'Lessons learned' highlighted as global politics of HIV/AIDS examined in new research

Washington, DC -- Even as the world commemorated World Aids Day ten days ago, scholars are still coming to grips with the complex politics that have characterized the response of states and societies across the world to the HIV/AIDS pandemic since 1981. Compelling new assessments of the politics of HIV/AIDS in seven countries appear as a research symposium in the December issue of Perspectives on Politics, a journal of the American Political Science Association (APSA).

In her introduction to the symposium, available online at www.apsanet.org/content_37799.cfm, Andrea Densham (Densham Consulting) notes that "inadequate societal and political responses to HIV have caused immense human misery, evident not only in loss of life, but also in the impact of the disease on social structures, economic potential, and political stability." Despite this urgent challenge, its costs, and direct implications for political institutions and societies across the globe, political scientists have largely been silent on this topic. This symposium breaks that silence by offering the first empirical and theoretical claims by political scientists on the pandemic in seven years.

The symposium emphasizes three main findings: the role of the state (what governments can and should do, and when and why they fail to act); the potential of civil society in light of the limits of state authority and tools; and the consequences of state avoidance or its failure to act for broader society. These themes are addressed across national and social contexts and analytical approaches by the four symposium articles:

In "Written in Blood: AIDS Prevention and the Politics of Failure in France" Michael Bosia (St. Michael’s College) examines the French government’s slow response to the growing HIV epidemic in the 1980s. By failing to secure the national blood supply quickly enough, laboring under misconceptions regarding HIV/AIDS, and privileging market-based models over public health at a time when state action was crucial, Bosia concludes the French government was unable to translate its high level of state capacity into meaningful action in the short run. As a result, early French prevention policies were a failure—a notable and instructive outcome for an advanced industrial society.

Patricia Siplon and Jamila Headley (St. Michael’s College) employ a different approach and context for examining state action in their contribution entitled "Roadblocks to the Road to Treatment: Lessons from Barbados and Brazil." The authors focus on the importance of civil societal mobilization—in widely differing national contexts such as Barbados and Brazil—in spurring and supporting state action regarding access to treatment for HIV/AIDS victims. They conclude the key factors in enabling effective treatment access in both countries were (a) sufficient political will and (b) the recognition of health care as a human right. What most clearly differentiates the two cases has been the relative engagement of civil society, and especially of people living with HIV/AIDS themselves, in enforcing these factors.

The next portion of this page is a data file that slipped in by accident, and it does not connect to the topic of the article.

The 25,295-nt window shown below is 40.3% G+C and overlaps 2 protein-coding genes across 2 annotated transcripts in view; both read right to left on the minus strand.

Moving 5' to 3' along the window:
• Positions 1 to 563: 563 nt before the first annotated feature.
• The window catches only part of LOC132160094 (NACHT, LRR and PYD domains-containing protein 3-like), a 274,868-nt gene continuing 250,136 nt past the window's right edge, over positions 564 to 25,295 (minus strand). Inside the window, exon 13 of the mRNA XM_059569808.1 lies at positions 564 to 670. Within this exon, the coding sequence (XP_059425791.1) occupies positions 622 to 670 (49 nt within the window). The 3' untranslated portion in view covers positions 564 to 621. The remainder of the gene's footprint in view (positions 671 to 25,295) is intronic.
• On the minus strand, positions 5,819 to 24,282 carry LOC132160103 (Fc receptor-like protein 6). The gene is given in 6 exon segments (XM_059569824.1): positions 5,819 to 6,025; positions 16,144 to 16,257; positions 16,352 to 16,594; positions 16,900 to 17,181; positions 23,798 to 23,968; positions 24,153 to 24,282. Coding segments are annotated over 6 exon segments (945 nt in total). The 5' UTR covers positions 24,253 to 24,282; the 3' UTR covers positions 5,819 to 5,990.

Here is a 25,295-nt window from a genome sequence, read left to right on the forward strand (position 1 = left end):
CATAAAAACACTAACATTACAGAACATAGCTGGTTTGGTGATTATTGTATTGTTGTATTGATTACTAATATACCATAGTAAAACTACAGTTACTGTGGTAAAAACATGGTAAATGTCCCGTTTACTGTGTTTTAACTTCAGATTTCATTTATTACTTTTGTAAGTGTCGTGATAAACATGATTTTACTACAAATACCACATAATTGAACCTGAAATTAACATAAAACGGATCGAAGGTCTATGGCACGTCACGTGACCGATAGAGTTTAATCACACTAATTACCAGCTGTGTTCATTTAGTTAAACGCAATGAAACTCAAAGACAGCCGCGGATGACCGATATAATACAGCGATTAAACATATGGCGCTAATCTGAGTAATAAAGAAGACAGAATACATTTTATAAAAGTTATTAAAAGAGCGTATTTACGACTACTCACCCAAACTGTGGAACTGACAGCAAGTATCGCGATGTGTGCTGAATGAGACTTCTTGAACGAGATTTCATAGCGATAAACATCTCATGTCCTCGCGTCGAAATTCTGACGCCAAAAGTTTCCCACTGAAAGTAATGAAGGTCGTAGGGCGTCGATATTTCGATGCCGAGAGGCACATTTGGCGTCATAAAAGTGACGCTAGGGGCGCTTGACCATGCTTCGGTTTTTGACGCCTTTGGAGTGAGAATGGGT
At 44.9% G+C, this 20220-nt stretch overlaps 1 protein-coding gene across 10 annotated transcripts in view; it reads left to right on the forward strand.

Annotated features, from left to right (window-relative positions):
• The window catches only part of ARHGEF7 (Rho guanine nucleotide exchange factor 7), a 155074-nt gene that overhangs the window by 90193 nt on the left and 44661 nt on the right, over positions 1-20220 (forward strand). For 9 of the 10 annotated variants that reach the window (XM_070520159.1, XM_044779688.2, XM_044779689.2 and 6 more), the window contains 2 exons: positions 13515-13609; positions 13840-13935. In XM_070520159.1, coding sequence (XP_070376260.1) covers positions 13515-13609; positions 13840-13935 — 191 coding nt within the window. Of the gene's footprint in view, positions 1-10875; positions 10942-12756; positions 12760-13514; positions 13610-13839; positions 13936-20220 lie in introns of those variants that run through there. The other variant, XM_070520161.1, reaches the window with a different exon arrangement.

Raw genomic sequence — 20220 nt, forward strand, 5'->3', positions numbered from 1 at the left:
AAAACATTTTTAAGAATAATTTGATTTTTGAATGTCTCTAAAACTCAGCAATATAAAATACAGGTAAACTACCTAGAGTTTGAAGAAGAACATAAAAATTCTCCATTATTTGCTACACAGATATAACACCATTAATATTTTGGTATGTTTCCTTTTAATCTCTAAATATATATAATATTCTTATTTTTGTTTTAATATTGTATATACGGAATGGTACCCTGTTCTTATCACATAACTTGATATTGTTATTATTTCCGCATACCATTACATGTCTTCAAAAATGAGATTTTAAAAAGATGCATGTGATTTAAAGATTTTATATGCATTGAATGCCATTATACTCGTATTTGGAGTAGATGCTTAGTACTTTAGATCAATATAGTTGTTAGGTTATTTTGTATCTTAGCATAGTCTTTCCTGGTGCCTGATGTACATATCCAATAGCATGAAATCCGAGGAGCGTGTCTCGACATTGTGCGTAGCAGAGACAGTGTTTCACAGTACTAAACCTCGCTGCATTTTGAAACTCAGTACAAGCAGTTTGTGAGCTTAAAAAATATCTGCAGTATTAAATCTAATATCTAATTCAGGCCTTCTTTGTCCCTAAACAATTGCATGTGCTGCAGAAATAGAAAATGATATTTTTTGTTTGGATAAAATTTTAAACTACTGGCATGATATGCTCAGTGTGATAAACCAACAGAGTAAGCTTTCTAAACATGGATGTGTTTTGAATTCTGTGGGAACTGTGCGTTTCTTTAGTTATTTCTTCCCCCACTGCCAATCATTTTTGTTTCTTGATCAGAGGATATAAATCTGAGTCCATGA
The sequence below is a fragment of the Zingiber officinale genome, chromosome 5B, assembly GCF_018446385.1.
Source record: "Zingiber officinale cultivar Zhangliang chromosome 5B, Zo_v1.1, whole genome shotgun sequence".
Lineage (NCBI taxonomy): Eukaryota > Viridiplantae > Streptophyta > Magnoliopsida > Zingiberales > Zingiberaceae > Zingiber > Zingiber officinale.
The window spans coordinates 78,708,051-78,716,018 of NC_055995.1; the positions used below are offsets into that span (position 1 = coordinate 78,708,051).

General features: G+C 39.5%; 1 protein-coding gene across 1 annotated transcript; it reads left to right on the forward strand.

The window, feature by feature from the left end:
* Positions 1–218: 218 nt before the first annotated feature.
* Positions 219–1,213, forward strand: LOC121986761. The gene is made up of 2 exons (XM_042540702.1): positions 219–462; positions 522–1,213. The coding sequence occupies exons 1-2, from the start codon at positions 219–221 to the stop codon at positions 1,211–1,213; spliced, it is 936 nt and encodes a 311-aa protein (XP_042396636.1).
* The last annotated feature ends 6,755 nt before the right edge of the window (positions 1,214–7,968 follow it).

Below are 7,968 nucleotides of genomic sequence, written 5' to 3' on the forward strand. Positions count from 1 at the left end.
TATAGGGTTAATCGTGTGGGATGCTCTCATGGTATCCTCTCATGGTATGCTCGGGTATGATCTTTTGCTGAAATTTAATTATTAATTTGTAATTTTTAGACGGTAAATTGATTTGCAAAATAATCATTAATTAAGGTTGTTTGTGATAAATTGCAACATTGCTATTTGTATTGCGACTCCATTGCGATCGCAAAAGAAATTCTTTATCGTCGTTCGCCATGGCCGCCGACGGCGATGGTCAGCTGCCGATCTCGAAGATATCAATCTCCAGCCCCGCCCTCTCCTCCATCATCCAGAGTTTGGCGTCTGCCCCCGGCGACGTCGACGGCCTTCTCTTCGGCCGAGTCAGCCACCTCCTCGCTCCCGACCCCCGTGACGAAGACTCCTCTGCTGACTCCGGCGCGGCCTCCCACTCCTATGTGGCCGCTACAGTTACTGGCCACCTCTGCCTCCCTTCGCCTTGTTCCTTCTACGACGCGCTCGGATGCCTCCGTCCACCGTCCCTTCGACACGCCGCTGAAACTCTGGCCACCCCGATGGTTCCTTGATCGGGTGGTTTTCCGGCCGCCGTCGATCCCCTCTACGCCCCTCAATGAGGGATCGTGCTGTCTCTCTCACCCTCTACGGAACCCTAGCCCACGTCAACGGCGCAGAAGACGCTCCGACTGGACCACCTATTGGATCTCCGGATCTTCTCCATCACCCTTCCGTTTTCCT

Linkages between the state and civil society are also emphasized in Krista Johnson’s article "Framing AIDS Mobilization and Human Rights in Post-apartheid South Africa," which sheds light on the way activists frame messages and tailor their approaches to contest state and business interests. Johnson (Agnes Scott College) examines how South African activists effectively deployed the rights enshrined in the post-apartheid constitution to develop an approach that to counter state and corporate interests. She points to the resulting adversarial relationship that in turn has hindered an effective response to the pandemic in South Africa, where prevalence rates of HIV/AIDS exceed 20% of the population.

The final article, "Rejection as Freedom" HIV/AIDS Organizations and Identity" by Meredith Weiss (East-West Center), considers civil societal mobilization in the absence of state engagement in Singapore and Malaysia. In both countries civil society is highly controlled and the lack of state action regarding the pandemic created new "free spaces" for HIV/AIDS organizations to mobilize and foster new identities and networks among the highest-risk communities such as the gay population and sex workers.

The themes considered in this symposium represent only some of the ways in which the social science of HIV/AIDS can be approached. All four articles provide greater insight into crucial dynamics in the politics of HIV/AIDS such as mobilization and marginalization of different groups from a range of analytical perspectives—global, local, state, grassroots, activist, and that of beneficiaries. The significance of the new research found here, Densham observes, also lies in the fact that it brings together a remarkable group of scholars to help illuminate "the diverse and lasting impact that HIV/AIDS has had, not only on the health and wellbeing of so many world citizens, but also on relationships between states and citizens and among corporations, governments, and civil society."

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The American Political Science Association (est. 1903) is the leading professional organization for the study of politics and has over 14,000 members in 80 countries. For more news and information about political science research visit the APSA media website, www.politicalsciencenews.org.


Last reviewed: By John M. Grohol, Psy.D. on 21 Feb 2009
    Published on PsychCentral.com. All rights reserved.

 

 

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